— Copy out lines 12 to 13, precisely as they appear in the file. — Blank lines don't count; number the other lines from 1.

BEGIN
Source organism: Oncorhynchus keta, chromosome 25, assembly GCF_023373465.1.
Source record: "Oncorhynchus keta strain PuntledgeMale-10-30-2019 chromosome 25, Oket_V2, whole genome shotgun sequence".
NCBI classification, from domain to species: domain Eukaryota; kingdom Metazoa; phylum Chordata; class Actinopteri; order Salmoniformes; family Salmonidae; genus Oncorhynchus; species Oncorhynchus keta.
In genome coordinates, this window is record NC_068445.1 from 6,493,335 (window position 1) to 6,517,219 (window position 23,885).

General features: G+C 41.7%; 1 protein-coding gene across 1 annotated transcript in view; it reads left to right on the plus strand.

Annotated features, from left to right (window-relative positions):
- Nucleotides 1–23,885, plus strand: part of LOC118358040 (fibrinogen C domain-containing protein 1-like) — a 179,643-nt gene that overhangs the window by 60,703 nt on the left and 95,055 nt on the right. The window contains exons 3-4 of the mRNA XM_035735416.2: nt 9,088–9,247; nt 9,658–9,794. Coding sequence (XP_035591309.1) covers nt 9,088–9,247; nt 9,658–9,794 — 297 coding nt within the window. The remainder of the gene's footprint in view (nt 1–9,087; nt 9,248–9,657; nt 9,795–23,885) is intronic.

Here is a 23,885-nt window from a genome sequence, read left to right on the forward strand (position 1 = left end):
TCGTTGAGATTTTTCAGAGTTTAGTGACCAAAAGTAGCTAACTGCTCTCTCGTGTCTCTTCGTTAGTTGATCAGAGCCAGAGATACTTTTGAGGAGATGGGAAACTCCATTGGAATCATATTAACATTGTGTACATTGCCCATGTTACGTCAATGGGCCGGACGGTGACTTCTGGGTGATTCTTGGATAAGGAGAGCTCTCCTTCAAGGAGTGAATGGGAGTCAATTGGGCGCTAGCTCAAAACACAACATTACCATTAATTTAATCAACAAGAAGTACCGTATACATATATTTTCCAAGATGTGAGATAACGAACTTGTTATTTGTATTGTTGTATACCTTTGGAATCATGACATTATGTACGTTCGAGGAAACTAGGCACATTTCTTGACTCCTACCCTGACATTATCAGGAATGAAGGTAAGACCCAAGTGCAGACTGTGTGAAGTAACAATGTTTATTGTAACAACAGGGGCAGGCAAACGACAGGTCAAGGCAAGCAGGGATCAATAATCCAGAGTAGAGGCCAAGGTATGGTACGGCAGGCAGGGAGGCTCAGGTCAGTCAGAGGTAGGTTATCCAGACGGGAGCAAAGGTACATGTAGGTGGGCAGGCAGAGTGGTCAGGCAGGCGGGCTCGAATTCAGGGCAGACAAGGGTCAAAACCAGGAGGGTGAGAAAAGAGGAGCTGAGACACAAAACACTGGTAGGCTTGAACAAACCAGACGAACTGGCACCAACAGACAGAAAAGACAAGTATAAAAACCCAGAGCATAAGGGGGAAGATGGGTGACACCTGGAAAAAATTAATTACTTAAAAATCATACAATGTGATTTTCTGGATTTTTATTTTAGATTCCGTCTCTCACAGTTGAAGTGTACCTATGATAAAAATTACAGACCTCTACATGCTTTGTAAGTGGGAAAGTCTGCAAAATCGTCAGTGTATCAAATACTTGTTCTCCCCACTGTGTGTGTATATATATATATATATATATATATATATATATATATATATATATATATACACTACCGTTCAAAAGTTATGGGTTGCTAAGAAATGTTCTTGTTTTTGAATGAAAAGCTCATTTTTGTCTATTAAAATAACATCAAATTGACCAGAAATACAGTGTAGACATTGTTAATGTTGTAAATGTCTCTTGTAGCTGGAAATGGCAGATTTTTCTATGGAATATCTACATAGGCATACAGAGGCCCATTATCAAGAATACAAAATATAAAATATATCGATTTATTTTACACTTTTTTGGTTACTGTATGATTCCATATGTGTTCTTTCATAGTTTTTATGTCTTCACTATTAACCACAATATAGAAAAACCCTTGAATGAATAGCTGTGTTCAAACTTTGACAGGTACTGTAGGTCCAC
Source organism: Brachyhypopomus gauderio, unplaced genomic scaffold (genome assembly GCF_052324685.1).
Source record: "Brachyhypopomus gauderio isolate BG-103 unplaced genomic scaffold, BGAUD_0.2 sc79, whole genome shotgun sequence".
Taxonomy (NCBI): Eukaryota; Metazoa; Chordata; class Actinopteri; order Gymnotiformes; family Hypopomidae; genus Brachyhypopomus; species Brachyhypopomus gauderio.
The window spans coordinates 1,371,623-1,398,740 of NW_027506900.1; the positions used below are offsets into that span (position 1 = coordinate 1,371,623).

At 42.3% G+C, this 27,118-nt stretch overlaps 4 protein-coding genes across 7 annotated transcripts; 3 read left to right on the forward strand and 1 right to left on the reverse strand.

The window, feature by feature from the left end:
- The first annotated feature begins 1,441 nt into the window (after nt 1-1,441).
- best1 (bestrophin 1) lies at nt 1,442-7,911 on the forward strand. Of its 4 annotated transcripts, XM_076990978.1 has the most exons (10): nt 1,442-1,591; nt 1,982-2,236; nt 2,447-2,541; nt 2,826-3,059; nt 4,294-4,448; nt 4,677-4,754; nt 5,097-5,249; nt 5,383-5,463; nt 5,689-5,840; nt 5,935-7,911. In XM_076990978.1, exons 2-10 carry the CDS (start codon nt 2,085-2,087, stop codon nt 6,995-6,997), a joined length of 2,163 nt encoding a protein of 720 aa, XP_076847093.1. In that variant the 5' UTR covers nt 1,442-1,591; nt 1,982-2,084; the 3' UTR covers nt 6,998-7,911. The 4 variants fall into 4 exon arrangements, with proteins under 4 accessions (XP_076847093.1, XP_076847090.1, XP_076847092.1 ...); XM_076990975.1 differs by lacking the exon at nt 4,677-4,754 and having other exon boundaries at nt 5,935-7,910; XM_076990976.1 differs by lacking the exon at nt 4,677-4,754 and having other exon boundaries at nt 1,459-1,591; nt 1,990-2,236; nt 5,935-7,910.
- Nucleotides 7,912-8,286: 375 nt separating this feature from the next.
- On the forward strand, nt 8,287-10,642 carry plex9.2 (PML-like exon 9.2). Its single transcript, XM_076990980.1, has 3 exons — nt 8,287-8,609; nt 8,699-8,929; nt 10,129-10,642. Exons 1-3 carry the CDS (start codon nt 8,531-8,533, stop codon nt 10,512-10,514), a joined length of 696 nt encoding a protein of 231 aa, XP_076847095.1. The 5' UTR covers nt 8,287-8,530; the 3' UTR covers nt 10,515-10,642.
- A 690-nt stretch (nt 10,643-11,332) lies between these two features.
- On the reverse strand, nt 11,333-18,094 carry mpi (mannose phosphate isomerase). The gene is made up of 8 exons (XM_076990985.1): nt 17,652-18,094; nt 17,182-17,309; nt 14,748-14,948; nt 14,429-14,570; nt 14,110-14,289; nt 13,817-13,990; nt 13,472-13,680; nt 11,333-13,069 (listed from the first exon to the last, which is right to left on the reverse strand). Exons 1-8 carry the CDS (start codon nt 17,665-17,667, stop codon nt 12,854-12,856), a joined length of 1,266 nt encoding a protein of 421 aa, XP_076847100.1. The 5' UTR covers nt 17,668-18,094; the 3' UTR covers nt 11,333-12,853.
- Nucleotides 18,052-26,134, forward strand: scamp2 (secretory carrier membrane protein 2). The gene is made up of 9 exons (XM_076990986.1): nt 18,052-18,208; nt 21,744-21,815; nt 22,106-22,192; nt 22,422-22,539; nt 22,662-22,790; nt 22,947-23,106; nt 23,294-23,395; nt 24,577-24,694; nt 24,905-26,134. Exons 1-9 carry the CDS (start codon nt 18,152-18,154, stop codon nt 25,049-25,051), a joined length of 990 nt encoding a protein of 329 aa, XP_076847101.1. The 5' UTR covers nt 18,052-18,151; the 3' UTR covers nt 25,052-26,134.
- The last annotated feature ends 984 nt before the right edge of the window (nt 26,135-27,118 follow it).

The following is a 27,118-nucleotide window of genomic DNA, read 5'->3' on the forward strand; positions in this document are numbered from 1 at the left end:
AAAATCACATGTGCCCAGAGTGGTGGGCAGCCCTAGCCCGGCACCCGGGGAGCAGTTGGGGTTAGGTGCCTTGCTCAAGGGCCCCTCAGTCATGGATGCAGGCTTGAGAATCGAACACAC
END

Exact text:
Taxonomy (NCBI): Eukaryota; Metazoa; Chordata; class Actinopteri; order Gymnotiformes; family Hypopomidae; genus Brachyhypopomus; species Brachyhypopomus gauderio.
The window spans coordinates 1,371,623-1,398,740 of NW_027506900.1; the positions used below are offsets into that span (position 1 = coordinate 1,371,623).